Thanks for the answers. The S bahn network is really impressive now its all back up and running. When I knew the city back in the 80's when it was divided I always thought of the s-bahn as an old, derelict system and from what I knew of the east, which wasn't much, the network was fractured and incomplete.

Last summer I spent a wet day riding the dogs head circle line and generally exploring the system. Great fun!

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Old February 14th, 2011, 11:31 PM   #550
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Both systems are great. I always wondered how did it look during the cold war. Of c I read about it on the net, but it I'm sure that only the rare few had insight into the real situation with the ghost, abandoned and closed stations at the time.

Today, it's a pity that Berlin authorities don't have money to expand U-bahn network as Berlin deserves.

Offtopic: Derek, if I'm not wrong our cities are "sisters"
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Old February 14th, 2011, 11:53 PM   #551
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Quote:
Originally Posted by Kot Behemot View Post
Offtopic: Derek, if I'm not wrong our cities are "sisters"
Indeed

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Old February 15th, 2011, 05:36 PM   #552
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A very interesting documentary about S-Bahn at Wall's time (1981), on ZDF.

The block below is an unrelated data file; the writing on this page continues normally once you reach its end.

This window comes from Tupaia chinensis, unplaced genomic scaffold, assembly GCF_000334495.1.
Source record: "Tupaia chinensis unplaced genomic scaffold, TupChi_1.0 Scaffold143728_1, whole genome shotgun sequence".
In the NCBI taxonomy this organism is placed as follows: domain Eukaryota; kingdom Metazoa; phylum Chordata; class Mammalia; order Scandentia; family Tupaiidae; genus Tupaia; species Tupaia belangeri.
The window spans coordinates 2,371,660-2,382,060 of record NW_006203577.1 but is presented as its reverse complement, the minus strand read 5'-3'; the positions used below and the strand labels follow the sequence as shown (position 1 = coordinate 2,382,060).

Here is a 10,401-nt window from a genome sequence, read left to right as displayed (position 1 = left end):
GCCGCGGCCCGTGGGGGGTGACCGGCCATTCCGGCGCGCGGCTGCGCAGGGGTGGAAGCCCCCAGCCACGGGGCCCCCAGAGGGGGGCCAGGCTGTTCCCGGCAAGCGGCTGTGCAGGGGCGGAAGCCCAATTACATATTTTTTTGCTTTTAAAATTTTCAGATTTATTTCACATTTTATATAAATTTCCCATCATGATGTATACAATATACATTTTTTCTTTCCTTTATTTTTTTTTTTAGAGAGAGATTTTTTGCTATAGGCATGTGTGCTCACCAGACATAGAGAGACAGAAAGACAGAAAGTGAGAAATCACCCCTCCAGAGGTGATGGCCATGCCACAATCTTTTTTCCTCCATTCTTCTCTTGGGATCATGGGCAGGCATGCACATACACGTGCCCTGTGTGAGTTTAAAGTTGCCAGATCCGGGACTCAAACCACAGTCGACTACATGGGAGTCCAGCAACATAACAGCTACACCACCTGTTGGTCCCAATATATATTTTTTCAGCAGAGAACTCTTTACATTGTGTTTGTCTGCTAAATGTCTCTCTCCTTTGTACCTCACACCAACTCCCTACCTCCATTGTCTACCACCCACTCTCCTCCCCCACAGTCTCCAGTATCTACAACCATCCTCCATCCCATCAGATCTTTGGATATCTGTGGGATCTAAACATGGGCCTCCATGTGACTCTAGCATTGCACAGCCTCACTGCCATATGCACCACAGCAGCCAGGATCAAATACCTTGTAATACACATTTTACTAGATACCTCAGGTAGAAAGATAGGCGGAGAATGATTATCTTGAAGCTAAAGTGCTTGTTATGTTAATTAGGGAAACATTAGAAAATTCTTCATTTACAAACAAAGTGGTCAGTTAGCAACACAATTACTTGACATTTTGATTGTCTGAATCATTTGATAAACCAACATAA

http://www.zdf.de/ZDFmediathek/haupt...4chst-das-Gras
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Old April 23rd, 2011, 03:05 PM   #553
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Quote:
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Quote:
Originally Posted by Billpa
I would guess that's the only example of border control in a metro in world history?
I think yes.
This is only halfway true. Berlin is the only such city, but during the short time after the wall had fallen but there were still two Germanies, they opened all stations along U6 and U8 for passengers. On each of the reopened stations there was also a (lazy) border control.
I do not remember where I learned this, but I must have found it either on berliner-untergrundbahn.de or on some of the numerous info signs about local history in Berlin. I found this an extremely interesting theme when I moved to Berlin and hunted down all the information I could
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Old April 23rd, 2011, 03:15 PM   #554
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Can someone post a pic of how does today look that place where the U-Bahn went through that building?